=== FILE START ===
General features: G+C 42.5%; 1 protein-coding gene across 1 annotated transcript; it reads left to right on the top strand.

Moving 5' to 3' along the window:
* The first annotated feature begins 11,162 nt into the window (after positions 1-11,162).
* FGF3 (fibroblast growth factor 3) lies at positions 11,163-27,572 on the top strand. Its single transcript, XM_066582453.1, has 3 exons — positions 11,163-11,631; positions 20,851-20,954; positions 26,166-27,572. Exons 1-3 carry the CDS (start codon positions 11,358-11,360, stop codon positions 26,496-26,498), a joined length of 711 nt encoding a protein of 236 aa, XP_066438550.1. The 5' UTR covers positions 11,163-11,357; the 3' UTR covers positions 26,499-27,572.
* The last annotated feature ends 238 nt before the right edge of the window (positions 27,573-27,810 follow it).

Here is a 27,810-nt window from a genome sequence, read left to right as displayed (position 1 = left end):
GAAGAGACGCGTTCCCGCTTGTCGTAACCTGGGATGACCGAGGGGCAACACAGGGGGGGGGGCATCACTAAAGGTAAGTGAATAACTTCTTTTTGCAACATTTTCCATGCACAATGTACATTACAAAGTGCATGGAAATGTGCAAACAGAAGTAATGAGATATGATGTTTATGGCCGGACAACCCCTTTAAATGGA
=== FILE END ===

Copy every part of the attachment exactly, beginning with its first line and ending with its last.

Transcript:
General features: G+C 42.5%; 1 protein-coding gene across 1 annotated transcript; it reads left to right on the top strand.

Moving 5' to 3' along the window:
* The first annotated feature begins 11,162 nt into the window (after positions 1-11,162).
* FGF3 (fibroblast growth factor 3) lies at positions 11,163-27,572 on the top strand. Its single transcript, XM_066582453.1, has 3 exons — positions 11,163-11,631; positions 20,851-20,954; positions 26,166-27,572. Exons 1-3 carry the CDS (start codon positions 11,358-11,360, stop codon positions 26,496-26,498), a joined length of 711 nt encoding a protein of 236 aa, XP_066438550.1. The 5' UTR covers positions 11,163-11,357; the 3' UTR covers positions 26,499-27,572.
* The last annotated feature ends 238 nt before the right edge of the window (positions 27,573-27,810 follow it).

Here is a 27,810-nt window from a genome sequence, read left to right as displayed (position 1 = left end):
GAAGAGACGCGTTCCCGCTTGTCGTAACCTGGGATGACCGAGGGGCAACACAGGGGGGGGGGCATCACTAAAGGTAAGTGAATAACTTCTTTTTGCAACATTTTCCATGCACAATGTACATTACAAAGTGCATGGAAATGTGCAAACAGAAGTAATGAGATATGATGTTTATGGCCGGACAACCCCTTTAAATGGA